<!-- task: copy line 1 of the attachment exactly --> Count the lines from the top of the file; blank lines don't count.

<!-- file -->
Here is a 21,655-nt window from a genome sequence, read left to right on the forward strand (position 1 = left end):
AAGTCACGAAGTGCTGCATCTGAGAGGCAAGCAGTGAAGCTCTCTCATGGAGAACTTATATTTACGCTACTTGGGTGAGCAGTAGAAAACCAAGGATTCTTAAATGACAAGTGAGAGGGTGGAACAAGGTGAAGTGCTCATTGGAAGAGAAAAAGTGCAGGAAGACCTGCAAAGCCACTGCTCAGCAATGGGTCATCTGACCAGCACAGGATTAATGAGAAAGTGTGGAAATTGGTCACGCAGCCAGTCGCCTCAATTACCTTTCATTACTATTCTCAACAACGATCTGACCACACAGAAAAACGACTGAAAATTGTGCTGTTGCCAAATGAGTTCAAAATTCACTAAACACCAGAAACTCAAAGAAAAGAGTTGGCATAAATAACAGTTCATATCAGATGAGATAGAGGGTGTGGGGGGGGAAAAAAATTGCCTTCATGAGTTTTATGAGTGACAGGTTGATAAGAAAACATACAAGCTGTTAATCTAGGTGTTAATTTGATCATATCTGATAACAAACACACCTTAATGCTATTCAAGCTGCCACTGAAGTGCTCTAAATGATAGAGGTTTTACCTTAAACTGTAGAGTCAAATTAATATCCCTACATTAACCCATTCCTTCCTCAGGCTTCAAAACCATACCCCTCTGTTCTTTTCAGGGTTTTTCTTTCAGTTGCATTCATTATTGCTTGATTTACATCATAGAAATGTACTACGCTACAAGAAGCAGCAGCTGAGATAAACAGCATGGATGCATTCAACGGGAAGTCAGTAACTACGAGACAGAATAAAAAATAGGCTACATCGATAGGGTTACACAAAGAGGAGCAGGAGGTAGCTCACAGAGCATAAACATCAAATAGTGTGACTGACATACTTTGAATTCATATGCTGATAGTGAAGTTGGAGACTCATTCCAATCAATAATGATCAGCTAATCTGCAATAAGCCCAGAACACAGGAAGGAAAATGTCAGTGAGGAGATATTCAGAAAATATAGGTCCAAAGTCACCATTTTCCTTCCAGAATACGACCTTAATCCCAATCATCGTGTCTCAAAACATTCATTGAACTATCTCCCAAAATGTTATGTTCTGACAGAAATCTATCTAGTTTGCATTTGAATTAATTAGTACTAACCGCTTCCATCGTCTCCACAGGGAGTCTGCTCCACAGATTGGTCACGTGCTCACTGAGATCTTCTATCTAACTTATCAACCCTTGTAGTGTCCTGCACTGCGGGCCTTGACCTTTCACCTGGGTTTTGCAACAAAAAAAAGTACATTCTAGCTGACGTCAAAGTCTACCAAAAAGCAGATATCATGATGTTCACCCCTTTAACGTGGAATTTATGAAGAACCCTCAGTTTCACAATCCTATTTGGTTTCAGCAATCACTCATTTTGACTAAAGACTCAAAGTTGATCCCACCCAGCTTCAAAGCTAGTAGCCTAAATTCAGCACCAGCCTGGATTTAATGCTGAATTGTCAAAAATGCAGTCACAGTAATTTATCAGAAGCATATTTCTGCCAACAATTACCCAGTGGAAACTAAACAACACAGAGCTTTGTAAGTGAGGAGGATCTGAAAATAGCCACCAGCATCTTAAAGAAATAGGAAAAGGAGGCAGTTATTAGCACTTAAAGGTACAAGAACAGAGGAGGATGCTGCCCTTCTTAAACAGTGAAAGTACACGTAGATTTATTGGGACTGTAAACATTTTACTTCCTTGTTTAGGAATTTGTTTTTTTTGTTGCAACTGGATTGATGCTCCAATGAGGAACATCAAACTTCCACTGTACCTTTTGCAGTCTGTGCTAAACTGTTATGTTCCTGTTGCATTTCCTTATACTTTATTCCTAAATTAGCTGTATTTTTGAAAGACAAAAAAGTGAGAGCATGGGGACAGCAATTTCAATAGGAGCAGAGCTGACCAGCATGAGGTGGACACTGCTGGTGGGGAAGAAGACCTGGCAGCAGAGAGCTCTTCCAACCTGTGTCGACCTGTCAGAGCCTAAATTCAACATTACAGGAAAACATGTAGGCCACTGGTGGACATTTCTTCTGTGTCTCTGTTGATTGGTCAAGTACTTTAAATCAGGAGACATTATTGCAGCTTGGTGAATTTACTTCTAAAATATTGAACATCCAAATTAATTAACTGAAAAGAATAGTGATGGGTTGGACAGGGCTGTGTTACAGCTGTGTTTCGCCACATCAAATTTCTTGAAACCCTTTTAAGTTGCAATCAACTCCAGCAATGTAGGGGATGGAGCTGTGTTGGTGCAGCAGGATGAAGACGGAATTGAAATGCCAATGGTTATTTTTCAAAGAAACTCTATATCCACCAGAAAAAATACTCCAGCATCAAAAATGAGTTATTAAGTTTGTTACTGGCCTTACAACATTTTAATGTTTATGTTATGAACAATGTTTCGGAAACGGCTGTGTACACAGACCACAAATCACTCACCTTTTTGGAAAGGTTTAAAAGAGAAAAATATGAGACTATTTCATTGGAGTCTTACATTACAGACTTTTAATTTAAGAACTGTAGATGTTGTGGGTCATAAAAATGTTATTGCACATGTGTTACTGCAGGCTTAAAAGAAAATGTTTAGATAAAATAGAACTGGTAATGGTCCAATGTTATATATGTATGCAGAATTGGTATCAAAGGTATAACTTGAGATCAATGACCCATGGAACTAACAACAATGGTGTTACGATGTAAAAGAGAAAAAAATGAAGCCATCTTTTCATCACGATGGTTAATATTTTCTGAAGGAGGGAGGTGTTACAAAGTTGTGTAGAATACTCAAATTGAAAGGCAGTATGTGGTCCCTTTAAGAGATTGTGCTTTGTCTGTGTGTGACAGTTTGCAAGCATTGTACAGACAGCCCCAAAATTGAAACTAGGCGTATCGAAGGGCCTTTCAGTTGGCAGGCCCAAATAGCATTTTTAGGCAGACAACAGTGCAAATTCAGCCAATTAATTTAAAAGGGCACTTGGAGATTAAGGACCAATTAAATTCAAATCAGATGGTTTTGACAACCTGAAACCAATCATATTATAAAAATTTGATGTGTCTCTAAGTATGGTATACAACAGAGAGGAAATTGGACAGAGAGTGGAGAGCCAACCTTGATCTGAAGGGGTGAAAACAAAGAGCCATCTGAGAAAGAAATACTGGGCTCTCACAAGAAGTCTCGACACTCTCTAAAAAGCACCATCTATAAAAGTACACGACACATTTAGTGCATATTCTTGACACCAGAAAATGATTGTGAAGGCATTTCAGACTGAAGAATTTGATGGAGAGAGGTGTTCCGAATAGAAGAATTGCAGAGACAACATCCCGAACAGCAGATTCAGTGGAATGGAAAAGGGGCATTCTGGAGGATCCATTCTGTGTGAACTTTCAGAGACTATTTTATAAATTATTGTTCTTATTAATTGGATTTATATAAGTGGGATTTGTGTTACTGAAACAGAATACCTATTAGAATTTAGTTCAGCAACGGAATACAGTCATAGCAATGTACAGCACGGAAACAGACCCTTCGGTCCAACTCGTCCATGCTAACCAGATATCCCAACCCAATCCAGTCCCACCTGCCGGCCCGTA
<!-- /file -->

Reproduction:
Here is a 21,655-nt window from a genome sequence, read left to right on the forward strand (position 1 = left end):